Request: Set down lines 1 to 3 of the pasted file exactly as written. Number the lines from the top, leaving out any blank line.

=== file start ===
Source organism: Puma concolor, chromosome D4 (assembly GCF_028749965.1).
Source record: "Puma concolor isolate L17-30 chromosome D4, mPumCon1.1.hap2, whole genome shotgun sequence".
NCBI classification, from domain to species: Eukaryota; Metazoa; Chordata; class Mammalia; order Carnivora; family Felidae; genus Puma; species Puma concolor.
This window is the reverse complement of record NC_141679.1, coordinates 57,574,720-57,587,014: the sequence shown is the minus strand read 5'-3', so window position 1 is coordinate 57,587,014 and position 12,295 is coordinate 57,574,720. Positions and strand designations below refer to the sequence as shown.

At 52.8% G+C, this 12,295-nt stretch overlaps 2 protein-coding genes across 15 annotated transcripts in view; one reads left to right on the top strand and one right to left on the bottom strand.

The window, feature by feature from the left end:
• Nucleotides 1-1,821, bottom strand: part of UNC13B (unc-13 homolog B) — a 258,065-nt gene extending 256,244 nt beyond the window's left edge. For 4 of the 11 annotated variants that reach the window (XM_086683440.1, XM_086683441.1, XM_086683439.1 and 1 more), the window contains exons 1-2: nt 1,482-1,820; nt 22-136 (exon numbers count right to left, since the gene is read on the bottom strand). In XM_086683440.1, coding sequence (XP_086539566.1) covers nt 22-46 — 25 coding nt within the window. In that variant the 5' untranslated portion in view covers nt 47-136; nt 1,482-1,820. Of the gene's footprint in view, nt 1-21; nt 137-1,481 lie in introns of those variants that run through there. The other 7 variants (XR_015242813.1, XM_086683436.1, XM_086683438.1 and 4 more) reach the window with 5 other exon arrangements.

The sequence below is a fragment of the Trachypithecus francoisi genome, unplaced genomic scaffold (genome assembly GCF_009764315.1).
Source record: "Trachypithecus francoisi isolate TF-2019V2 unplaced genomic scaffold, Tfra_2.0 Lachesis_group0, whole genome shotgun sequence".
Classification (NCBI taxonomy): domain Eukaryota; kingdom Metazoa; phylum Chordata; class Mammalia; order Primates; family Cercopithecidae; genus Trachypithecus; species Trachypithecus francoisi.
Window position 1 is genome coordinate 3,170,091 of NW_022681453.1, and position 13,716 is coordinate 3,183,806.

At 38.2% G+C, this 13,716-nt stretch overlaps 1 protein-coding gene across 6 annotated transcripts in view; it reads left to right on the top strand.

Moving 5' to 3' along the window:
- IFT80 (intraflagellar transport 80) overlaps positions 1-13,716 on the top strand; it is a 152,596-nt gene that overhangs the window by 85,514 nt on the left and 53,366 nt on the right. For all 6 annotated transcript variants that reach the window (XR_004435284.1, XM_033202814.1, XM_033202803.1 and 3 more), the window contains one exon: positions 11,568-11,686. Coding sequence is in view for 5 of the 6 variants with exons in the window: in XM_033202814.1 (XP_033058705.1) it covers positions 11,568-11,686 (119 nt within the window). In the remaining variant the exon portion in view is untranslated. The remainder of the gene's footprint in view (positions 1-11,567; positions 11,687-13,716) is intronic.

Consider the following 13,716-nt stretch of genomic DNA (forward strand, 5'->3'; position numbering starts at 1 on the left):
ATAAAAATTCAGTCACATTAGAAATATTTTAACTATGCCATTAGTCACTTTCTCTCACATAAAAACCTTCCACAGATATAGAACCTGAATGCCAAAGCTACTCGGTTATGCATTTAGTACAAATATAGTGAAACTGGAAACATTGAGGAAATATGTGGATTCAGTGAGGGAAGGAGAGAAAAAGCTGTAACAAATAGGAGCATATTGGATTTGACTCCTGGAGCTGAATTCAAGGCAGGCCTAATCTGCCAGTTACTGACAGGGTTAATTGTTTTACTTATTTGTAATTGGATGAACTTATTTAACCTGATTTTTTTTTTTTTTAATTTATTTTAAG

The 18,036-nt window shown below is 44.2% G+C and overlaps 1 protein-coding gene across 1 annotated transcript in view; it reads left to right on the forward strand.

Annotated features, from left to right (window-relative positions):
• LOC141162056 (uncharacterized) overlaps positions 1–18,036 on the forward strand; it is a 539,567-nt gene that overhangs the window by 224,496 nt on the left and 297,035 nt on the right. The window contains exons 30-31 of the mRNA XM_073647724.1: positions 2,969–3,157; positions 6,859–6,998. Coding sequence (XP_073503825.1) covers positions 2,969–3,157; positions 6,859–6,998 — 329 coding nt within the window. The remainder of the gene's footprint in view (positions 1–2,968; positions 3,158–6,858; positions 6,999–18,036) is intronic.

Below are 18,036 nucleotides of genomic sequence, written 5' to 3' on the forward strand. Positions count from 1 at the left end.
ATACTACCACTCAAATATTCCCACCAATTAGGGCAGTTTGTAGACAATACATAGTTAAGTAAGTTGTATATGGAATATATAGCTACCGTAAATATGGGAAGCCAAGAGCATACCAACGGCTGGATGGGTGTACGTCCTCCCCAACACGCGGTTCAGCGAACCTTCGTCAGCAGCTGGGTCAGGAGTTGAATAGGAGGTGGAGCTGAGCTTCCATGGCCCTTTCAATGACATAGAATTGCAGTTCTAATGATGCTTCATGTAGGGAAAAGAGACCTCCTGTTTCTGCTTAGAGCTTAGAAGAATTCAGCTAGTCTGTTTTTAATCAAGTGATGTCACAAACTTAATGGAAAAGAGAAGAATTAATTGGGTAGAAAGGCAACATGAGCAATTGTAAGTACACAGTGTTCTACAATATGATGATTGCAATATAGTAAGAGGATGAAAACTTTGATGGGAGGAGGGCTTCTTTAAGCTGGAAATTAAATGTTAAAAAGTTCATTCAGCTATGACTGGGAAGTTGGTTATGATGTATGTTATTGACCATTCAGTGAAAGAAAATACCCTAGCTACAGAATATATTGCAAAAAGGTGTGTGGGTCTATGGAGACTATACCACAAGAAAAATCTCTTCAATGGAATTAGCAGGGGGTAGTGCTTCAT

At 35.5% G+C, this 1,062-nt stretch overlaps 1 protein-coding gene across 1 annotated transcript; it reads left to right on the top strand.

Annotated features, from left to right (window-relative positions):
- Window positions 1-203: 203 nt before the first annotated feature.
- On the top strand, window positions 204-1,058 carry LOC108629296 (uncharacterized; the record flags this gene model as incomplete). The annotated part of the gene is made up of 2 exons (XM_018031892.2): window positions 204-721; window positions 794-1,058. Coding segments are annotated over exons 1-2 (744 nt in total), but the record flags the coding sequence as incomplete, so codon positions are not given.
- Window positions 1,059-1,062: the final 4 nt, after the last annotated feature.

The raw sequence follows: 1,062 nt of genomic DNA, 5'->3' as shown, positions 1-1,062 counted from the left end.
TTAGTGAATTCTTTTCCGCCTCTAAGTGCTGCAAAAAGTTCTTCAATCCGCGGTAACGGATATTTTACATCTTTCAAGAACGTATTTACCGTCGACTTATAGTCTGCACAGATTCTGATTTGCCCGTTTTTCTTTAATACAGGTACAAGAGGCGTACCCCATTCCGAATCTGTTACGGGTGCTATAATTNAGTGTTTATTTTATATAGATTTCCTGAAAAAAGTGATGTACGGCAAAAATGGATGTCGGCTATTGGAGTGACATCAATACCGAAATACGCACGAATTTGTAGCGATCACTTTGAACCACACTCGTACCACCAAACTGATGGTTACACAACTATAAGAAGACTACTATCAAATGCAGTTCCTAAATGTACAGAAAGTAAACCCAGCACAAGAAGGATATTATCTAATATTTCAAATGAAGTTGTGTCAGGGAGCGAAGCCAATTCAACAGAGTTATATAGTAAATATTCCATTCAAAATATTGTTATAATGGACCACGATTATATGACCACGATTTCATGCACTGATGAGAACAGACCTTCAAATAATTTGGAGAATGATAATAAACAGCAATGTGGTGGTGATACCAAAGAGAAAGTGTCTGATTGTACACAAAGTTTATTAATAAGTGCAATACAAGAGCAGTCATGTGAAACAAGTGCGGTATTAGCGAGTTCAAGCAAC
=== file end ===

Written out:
Source organism: Puma concolor, chromosome D4 (assembly GCF_028749965.1).
Source record: "Puma concolor isolate L17-30 chromosome D4, mPumCon1.1.hap2, whole genome shotgun sequence".
NCBI classification, from domain to species: Eukaryota; Metazoa; Chordata; class Mammalia; order Carnivora; family Felidae; genus Puma; species Puma concolor.